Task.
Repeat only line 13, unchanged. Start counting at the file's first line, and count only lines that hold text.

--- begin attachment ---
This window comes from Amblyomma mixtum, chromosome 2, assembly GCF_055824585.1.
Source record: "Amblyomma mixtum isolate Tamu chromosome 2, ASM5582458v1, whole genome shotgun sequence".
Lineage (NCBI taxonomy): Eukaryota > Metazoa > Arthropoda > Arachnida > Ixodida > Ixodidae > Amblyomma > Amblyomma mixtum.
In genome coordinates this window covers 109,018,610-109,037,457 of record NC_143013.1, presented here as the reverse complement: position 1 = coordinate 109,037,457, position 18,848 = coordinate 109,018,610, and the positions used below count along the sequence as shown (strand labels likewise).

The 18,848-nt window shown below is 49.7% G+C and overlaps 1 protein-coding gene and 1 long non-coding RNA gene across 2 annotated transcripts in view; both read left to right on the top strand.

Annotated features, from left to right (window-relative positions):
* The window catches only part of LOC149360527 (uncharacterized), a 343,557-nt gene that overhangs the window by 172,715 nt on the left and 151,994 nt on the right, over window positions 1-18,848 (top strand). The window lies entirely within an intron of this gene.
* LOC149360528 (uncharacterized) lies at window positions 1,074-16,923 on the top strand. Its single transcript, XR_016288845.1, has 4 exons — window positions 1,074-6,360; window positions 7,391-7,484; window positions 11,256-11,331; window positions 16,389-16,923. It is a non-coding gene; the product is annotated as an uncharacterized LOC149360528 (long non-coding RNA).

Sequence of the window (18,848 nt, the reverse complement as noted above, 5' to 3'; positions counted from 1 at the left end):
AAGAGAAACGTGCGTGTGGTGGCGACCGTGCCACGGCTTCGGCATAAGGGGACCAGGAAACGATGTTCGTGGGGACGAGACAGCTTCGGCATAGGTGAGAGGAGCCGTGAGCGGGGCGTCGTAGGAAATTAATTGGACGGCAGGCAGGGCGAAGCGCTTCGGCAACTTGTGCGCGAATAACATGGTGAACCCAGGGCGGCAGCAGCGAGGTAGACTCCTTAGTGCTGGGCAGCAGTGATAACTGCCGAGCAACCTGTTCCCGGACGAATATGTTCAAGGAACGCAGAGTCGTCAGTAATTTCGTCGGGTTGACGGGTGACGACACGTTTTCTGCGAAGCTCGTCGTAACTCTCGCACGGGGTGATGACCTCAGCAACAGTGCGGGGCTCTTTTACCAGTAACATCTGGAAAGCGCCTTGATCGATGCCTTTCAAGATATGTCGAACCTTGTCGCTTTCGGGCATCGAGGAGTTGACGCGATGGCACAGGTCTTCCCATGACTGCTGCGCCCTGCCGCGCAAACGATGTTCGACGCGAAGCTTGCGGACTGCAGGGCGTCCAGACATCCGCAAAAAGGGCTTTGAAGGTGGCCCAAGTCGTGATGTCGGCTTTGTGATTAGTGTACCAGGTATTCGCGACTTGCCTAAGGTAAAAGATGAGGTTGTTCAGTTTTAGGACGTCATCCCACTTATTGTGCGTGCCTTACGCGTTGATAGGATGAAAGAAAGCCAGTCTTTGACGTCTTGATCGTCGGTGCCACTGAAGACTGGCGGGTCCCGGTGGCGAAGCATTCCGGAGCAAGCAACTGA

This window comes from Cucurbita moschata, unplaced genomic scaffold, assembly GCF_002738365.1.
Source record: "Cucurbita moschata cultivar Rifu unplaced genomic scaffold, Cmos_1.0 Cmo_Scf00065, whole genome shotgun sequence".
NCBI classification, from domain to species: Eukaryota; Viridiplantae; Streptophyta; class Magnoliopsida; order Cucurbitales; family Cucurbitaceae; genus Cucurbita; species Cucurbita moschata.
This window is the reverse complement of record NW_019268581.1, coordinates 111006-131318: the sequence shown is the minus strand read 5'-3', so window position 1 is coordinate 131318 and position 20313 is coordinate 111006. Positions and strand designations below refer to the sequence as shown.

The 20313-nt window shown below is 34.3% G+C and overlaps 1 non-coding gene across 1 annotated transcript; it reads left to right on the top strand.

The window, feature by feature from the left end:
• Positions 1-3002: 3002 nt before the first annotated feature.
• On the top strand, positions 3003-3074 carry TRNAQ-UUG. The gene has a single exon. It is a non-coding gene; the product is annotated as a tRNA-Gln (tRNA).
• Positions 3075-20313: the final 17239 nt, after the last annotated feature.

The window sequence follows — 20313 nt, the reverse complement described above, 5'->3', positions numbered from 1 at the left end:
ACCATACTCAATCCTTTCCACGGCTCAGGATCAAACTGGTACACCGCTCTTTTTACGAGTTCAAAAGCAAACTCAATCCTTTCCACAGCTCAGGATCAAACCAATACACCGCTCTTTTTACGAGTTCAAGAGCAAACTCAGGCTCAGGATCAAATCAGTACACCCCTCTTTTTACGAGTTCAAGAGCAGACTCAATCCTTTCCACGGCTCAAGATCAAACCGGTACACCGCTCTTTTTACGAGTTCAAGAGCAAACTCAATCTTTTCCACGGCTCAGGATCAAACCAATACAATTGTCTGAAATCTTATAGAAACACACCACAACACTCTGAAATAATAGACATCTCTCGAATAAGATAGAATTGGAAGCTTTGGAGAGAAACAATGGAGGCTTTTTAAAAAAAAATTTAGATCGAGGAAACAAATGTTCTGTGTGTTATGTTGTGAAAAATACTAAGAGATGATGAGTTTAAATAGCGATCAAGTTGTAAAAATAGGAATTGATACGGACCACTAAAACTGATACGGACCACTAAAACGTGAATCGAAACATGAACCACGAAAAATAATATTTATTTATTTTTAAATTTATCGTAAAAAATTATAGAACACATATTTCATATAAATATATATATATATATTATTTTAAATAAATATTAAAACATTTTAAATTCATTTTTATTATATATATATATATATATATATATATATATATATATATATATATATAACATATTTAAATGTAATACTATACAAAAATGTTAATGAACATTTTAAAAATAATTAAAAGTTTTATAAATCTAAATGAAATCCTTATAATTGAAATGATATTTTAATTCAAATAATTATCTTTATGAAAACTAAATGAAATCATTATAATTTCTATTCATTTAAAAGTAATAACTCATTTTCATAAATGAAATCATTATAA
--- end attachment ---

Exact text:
NCBI classification, from domain to species: Eukaryota; Viridiplantae; Streptophyta; class Magnoliopsida; order Cucurbitales; family Cucurbitaceae; genus Cucurbita; species Cucurbita moschata.